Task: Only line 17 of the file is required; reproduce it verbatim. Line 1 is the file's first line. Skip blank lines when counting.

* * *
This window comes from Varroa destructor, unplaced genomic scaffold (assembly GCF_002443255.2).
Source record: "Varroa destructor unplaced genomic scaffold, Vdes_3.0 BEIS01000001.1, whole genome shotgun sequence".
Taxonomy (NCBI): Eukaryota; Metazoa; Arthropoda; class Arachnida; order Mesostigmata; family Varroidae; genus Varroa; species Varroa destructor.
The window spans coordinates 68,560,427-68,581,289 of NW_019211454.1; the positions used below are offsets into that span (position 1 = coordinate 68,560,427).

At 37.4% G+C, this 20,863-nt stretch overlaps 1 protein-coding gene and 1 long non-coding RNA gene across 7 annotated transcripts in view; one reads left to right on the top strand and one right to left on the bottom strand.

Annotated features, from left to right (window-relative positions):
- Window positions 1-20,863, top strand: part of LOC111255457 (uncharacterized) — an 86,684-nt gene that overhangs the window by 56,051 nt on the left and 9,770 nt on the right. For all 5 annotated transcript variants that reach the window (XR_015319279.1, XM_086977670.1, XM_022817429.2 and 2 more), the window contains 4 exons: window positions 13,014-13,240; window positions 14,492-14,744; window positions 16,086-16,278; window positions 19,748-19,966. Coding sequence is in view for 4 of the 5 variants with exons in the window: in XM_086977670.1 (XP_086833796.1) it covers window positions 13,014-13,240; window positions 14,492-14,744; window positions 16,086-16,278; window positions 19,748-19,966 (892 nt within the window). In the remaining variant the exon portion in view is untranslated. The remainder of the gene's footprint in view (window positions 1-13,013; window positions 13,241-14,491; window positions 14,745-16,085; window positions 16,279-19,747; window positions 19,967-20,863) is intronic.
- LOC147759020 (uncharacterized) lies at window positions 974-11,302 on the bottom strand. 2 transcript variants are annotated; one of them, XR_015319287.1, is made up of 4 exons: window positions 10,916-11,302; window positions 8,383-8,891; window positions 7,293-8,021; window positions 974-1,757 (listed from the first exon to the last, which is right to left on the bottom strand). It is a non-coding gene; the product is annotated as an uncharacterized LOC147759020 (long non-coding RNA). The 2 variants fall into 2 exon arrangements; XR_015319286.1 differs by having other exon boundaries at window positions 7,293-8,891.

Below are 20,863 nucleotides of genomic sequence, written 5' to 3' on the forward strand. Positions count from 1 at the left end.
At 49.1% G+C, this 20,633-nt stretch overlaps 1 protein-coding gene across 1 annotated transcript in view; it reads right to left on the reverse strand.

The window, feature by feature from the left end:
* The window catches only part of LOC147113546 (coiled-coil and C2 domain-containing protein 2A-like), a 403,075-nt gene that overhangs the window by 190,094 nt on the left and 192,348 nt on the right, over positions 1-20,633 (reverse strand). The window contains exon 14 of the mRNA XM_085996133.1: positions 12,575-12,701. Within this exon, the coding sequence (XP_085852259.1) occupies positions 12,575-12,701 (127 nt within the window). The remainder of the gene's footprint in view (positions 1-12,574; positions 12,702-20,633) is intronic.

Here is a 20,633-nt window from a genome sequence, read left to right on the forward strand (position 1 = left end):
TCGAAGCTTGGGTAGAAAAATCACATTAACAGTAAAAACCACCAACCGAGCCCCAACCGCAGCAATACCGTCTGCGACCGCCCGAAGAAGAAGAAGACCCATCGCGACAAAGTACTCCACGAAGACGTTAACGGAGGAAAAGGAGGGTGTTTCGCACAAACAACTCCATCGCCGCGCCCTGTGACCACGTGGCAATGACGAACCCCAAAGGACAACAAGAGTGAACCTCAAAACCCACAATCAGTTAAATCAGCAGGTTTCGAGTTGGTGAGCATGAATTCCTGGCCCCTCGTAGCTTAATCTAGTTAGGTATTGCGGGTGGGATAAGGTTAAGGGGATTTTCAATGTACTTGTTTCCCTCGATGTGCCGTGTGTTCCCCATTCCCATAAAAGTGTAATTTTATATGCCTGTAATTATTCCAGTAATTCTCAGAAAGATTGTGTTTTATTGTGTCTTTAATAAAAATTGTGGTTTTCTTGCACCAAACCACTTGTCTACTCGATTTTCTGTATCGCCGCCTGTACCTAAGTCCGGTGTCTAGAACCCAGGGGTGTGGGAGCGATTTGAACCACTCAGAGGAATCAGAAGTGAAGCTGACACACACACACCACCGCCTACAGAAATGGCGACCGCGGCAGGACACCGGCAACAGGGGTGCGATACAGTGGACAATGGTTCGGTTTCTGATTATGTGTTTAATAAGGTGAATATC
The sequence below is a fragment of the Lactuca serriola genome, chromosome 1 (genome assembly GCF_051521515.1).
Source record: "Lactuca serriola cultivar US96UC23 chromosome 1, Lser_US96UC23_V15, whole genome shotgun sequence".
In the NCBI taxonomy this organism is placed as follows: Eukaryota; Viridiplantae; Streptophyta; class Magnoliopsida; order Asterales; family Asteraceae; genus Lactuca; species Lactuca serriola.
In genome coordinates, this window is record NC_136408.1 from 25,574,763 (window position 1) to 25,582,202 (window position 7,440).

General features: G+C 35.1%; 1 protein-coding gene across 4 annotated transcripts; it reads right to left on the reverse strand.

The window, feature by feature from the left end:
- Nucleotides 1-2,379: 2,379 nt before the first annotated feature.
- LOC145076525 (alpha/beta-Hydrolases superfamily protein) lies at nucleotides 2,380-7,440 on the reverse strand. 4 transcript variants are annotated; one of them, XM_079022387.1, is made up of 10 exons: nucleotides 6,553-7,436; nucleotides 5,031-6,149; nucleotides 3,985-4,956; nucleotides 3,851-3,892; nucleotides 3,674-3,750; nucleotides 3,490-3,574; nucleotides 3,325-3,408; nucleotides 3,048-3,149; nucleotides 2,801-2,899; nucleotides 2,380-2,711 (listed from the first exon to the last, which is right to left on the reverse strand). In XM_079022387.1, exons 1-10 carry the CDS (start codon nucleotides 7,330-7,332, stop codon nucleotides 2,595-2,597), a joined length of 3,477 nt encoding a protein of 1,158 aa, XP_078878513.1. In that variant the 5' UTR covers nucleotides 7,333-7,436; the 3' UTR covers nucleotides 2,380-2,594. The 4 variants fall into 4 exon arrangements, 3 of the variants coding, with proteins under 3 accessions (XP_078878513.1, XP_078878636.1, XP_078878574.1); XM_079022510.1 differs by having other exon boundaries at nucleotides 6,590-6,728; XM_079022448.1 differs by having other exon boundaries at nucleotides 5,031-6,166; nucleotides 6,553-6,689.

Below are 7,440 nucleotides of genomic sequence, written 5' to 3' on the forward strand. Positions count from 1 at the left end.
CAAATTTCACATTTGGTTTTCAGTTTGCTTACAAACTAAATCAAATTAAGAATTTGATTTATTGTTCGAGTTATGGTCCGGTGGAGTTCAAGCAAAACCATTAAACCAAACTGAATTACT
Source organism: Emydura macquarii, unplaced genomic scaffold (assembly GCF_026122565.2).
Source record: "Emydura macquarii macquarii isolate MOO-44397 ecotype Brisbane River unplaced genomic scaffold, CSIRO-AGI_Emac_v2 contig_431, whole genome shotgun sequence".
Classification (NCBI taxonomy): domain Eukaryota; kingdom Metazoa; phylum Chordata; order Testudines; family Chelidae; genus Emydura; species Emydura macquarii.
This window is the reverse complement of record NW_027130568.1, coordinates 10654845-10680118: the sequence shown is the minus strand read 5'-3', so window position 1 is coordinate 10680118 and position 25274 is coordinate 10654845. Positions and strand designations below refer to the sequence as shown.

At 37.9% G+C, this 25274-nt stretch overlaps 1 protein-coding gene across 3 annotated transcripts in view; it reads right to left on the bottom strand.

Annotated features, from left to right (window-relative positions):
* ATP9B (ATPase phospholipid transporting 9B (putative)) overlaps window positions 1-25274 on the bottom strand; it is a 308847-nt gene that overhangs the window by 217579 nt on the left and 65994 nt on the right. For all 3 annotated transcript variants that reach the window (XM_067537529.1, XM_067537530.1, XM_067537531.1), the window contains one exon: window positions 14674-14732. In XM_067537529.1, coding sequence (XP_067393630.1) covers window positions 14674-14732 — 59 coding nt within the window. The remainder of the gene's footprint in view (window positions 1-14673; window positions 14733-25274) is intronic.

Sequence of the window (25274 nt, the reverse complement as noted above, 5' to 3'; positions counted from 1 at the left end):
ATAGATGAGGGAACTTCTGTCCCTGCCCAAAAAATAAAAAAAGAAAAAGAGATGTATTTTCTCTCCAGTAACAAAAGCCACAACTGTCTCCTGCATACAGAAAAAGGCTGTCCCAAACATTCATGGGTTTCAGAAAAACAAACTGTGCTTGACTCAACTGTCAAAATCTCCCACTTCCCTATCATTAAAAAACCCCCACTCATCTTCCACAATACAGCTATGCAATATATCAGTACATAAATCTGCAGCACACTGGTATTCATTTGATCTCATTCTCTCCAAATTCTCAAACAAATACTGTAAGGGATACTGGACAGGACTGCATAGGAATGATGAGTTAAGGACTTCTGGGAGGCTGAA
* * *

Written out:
In the NCBI taxonomy this organism is placed as follows: Eukaryota; Viridiplantae; Streptophyta; class Magnoliopsida; order Asterales; family Asteraceae; genus Lactuca; species Lactuca serriola.